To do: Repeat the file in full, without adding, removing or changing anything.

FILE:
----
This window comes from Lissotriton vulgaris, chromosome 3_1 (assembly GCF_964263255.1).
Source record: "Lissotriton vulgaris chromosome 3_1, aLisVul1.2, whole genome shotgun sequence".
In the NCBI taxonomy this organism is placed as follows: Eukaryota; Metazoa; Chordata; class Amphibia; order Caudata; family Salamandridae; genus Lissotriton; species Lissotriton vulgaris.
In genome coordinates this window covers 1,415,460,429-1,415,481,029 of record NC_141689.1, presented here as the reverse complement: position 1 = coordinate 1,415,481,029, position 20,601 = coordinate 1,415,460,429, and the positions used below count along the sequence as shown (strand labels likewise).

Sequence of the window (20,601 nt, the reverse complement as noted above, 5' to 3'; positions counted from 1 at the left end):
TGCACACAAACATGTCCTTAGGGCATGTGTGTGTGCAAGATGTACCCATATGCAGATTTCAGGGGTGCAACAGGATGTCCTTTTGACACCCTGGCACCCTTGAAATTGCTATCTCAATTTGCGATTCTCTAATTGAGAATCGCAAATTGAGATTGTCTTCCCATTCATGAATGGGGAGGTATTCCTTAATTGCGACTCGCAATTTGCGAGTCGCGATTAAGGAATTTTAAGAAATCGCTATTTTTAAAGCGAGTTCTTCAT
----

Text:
This window comes from Lissotriton vulgaris, chromosome 3_1 (assembly GCF_964263255.1).
Source record: "Lissotriton vulgaris chromosome 3_1, aLisVul1.2, whole genome shotgun sequence".
In the NCBI taxonomy this organism is placed as follows: Eukaryota; Metazoa; Chordata; class Amphibia; order Caudata; family Salamandridae; genus Lissotriton; species Lissotriton vulgaris.
In genome coordinates this window covers 1,415,460,429-1,415,481,029 of record NC_141689.1, presented here as the reverse complement: position 1 = coordinate 1,415,481,029, position 20,601 = coordinate 1,415,460,429, and the positions used below count along the sequence as shown (strand labels likewise).

Sequence of the window (20,601 nt, the reverse complement as noted above, 5' to 3'; positions counted from 1 at the left end):
TGCACACAAACATGTCCTTAGGGCATGTGTGTGTGCAAGATGTACCCATATGCAGATTTCAGGGGTGCAACAGGATGTCCTTTTGACACCCTGGCACCCTTGAAATTGCTATCTCAATTTGCGATTCTCTAATTGAGAATCGCAAATTGAGATTGTCTTCCCATTCATGAATGGGGAGGTATTCCTTAATTGCGACTCGCAATTTGCGAGTCGCGATTAAGGAATTTTAAGAAATCGCTATTTTTAAAGCGAGTTCTTCAT